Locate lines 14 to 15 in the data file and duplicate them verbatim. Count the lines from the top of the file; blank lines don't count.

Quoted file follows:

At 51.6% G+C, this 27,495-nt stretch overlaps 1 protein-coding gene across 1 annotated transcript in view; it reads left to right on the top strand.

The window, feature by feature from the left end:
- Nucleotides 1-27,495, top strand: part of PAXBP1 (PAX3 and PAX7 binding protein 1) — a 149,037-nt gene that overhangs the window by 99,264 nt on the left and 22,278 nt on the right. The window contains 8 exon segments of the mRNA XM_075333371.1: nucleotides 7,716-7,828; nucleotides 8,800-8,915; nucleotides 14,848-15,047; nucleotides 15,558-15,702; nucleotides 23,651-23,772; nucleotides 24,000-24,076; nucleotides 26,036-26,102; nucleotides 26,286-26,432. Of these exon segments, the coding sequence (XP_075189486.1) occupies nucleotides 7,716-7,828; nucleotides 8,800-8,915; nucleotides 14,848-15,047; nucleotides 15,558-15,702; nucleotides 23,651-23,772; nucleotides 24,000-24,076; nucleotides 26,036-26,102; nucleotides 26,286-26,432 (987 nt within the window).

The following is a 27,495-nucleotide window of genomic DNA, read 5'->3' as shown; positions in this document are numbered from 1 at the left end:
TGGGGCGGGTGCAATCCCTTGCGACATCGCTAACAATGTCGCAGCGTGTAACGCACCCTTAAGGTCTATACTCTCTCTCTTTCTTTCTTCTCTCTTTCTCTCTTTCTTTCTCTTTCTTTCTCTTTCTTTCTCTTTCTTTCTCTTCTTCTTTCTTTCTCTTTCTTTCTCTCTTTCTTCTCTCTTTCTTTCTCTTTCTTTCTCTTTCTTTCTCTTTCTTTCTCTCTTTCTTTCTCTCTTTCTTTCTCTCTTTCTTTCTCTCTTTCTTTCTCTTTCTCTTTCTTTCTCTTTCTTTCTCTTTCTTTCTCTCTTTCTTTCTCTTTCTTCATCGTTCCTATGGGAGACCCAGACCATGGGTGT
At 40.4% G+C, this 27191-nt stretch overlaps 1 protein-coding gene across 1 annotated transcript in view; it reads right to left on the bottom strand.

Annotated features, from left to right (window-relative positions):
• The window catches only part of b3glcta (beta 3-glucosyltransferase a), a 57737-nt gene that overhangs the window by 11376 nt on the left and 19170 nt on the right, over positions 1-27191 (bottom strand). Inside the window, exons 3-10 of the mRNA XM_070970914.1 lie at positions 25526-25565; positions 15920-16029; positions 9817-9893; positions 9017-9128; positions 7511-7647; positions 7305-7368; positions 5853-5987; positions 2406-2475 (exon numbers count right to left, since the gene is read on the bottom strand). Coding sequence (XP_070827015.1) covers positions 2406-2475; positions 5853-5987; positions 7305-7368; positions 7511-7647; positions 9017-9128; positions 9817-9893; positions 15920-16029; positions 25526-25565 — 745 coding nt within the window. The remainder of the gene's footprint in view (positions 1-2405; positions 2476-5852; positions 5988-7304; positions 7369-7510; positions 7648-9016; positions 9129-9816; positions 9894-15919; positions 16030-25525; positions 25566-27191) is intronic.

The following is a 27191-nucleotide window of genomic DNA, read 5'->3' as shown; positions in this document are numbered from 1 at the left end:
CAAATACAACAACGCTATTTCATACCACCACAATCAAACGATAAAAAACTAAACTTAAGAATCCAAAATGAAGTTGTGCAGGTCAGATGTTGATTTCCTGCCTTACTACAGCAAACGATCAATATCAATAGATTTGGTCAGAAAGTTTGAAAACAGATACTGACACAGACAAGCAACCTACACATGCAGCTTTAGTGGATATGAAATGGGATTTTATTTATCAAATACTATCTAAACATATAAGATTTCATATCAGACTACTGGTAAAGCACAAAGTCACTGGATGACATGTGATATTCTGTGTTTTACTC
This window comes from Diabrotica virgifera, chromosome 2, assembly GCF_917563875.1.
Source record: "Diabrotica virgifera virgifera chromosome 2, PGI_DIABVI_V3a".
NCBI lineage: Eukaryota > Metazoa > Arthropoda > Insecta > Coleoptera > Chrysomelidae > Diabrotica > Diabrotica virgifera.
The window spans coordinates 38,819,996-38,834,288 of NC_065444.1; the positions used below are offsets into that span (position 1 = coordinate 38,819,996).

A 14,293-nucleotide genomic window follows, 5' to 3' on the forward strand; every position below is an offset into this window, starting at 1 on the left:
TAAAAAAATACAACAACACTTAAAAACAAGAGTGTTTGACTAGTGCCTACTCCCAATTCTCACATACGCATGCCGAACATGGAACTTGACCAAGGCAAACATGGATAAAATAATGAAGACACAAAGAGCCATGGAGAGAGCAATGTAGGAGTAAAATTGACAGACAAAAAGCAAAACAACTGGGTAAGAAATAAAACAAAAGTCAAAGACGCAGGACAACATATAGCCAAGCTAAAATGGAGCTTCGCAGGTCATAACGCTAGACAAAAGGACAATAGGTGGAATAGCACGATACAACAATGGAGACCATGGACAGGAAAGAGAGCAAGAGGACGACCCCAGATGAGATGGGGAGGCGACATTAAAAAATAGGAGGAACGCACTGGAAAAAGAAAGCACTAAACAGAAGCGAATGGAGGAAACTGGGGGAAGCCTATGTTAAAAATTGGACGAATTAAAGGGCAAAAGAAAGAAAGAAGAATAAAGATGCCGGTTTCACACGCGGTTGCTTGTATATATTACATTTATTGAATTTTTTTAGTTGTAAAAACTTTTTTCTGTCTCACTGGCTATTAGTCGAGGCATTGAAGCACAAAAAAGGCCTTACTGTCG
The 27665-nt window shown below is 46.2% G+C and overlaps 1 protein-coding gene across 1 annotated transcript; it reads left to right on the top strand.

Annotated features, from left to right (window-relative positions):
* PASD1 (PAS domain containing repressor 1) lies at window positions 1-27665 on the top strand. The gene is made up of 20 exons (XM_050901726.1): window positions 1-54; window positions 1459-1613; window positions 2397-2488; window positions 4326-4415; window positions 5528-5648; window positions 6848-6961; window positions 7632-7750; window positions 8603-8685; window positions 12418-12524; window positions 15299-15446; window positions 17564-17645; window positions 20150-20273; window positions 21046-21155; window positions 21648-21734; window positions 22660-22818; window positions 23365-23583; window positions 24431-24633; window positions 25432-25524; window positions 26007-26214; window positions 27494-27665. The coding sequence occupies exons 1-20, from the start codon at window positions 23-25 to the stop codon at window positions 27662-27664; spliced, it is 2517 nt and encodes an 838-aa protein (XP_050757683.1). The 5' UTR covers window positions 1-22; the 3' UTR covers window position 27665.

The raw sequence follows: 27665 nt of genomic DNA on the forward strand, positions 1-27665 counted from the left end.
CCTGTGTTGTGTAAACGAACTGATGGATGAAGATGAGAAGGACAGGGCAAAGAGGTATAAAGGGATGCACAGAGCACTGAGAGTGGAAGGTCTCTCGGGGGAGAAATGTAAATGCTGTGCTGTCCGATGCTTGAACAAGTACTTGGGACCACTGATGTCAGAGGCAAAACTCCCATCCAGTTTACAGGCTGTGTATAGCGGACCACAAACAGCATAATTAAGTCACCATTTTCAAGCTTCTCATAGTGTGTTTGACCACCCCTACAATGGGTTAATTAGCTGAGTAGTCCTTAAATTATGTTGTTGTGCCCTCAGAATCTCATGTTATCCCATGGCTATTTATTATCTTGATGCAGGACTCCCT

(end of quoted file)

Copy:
The window spans coordinates 38,819,996-38,834,288 of NC_065444.1; the positions used below are offsets into that span (position 1 = coordinate 38,819,996).

A 14,293-nucleotide genomic window follows, 5' to 3' on the forward strand; every position below is an offset into this window, starting at 1 on the left: